(with Particular Emphasis on the Removal of Cancellations)
Philatelic Foundation Analysis Leaflet from May, 1984
From the very first postal issue, the removal of cancellations has been a cause of some consternation and considerable monetary loss to postal officials as well as to collectors. That first issue, the Penny Black of Great Britain, is the subject of this Analysis Leaflet, but much of what is stated is equally applicable to other issues.
Although the possibility of removed cancellations is not discussed in the general letter sent to all Postmasters (reproduced at left), the subject was nonetheless on the minds of Post Office officials. In his diary for April 24th, 1840, Rowland Hill notes, “Wrote to Maberly” (Secretary of the Post Office) “to call his attention to the power of Creosote to wash out the Post Office Stamp, and enclosed a specimen of red ink by Perkins and Co. (Editor’s note: printers of the Penny Black, actual name Perkins, Bacon & Co.), which is free from this objection.” (Endnote 1)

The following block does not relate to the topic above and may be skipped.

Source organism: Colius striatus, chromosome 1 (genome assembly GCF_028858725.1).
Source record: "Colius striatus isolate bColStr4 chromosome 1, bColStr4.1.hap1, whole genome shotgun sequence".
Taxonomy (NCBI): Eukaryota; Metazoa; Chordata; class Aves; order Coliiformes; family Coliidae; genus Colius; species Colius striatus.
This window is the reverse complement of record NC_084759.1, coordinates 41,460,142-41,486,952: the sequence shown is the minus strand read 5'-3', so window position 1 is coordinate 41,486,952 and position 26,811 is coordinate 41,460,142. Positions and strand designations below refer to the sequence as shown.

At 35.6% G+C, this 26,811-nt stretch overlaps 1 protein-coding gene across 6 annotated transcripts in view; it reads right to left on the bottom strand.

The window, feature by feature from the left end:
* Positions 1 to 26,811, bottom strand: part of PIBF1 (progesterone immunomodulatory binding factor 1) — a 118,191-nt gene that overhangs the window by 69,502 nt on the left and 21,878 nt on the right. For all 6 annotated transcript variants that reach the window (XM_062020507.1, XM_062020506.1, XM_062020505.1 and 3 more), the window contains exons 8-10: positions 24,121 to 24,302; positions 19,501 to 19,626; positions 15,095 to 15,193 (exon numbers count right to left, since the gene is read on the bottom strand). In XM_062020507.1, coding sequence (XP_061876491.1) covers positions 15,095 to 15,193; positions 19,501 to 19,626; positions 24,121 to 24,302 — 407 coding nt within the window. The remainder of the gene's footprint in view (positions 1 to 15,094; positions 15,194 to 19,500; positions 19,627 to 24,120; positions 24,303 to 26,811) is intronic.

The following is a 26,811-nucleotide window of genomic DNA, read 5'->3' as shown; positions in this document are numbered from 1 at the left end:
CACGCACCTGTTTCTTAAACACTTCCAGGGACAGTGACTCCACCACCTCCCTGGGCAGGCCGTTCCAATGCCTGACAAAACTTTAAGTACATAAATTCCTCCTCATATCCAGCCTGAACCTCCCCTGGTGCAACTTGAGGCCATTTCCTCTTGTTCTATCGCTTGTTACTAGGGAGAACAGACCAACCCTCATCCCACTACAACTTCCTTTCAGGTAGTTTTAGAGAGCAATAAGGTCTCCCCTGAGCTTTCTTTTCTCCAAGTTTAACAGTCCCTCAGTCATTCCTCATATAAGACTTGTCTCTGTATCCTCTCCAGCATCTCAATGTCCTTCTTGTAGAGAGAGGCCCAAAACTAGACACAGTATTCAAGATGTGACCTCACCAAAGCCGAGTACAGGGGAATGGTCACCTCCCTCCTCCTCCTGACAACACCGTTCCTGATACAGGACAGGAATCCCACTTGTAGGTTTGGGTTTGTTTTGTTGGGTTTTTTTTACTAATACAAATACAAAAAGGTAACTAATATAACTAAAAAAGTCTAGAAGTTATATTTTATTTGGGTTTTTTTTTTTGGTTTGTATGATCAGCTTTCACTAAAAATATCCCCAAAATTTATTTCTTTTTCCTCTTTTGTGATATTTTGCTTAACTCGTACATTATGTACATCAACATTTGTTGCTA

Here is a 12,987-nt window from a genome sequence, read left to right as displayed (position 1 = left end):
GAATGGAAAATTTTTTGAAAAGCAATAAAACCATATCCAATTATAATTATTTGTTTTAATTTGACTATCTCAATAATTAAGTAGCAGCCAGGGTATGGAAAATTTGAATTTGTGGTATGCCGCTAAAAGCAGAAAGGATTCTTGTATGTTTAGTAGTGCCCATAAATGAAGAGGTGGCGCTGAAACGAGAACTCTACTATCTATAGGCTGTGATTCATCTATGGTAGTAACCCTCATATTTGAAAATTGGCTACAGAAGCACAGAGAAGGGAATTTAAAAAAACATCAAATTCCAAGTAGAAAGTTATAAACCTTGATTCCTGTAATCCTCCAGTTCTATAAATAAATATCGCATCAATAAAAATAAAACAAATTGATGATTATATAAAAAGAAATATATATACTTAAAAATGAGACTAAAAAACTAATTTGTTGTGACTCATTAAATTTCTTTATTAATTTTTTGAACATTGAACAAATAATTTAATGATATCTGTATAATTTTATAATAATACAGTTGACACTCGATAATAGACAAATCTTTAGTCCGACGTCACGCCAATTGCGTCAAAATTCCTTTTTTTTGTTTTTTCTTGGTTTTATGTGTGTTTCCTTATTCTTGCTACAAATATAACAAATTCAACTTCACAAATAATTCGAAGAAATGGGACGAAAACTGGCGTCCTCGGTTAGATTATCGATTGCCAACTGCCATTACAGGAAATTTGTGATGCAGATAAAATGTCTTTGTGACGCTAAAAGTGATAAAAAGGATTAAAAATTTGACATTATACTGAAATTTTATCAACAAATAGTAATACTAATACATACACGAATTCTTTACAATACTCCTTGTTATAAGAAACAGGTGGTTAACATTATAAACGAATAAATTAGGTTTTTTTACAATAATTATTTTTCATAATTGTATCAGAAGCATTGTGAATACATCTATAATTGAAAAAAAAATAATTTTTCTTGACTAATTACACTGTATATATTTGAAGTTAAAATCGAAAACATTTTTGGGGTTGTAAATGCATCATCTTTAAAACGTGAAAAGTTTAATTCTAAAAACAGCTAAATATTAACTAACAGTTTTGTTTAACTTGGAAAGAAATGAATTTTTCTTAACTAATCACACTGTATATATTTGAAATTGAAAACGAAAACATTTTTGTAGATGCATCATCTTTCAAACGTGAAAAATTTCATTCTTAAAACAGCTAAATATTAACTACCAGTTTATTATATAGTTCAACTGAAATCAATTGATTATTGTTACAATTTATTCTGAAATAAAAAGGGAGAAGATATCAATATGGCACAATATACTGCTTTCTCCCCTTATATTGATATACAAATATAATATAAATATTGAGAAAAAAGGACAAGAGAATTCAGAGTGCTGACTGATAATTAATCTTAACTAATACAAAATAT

Hill’s optimism was short-lived, as it was soon discovered that the red “Maltese Cross” cancellations could in fact be cleaned off. Early official experiments with canceling inks and the possibilities of removing them chemically came at the end of May 1840. On June 27th we find Rowland Hill writing, “All who have professed to be able to remove the red ink obliteration have been requested to try their hands on the black ink, and have given it up.” Then a significant statement: “I shall prepare a report on the subject of obliteration, and propose to adapt (sic) a light colour for the penny stamps.” (Endnote 1)
Obviously, Hill’s thinking was that if the black canceling ink were to be adopted, the color of the stamp would have to be changed. “Black on black” would not do. This thought process becomes clearer on July 21st, when Hill writes, “Mr. Donovan, a chemist of Dublin has succeeded in removing not only the red, but the black ink obliterating stamp…we are therefore at sea again.”